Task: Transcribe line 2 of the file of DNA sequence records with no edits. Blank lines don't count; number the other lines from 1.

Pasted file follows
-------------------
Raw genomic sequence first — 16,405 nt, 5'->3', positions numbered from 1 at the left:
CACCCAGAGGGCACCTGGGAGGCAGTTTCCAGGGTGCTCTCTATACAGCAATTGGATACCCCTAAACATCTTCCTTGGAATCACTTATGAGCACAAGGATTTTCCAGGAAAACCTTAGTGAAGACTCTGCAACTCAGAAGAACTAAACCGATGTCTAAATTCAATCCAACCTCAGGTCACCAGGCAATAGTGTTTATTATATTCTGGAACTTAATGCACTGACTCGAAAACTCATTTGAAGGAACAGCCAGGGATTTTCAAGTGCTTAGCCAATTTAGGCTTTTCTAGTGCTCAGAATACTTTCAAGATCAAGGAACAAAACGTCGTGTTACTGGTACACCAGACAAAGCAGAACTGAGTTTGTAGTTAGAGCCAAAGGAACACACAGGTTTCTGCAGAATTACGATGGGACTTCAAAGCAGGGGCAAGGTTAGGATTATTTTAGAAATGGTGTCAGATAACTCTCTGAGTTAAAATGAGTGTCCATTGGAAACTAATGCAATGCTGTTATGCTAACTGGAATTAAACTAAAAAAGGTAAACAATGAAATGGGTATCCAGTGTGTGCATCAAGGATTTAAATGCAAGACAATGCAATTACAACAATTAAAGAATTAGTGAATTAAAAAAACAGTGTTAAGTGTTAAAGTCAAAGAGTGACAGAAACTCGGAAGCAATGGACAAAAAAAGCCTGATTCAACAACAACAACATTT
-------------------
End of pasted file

CACCCAGAGGGCACCTGGGAGGCAGTTTCCAGGGTGCTCTCTATACAGCAATTGGATACCCCTAAACATCTTCCTTGGAATCACTTATGAGCACAAGGATTTTCCAGGAAAACCTTAGTGAAGACTCTGCAACTCAGAAGAACTAAACCGATGTCTAAATTCAATCCAACCTCAGGTCACCAGGCAATAGTGTTTATTATATTCTGGAACTTAATGCACTGACTCGAAAACTCATTTGAAGGAACAGCCAGGGATTTTCAAGTGCTTAGCCAATTTAGGCTTTTCTAGTGCTCAGAATACTTTCAAGATCAAGGAACAAAACGTCGTGTTACTGGTACACCAGACAAAGCAGAACTGAGTTTGTAGTTAGAGCCAAAGGAACACACAGGTTTCTGCAGAATTACGATGGGACTTCAAAGCAGGGGCAAGGTTAGGATTATTTTAGAAATGGTGTCAGATAACTCTCTGAGTTAAAATGAGTGTCCATTGGAAACTAATGCAATGCTGTTATGCTAACTGGAATTAAACTAAAAAAGGTAAACAATGAAATGGGTATCCAGTGTGTGCATCAAGGATTTAAATGCAAGACAATGCAATTACAACAATTAAAGAATTAGTGAATTAAAAAAACAGTGTTAAGTGTTAAAGTCAAAGAGTGACAGAAACTCGGAAGCAATGGACAAAAAAAGCCTGATTCAACAACAACAACATTT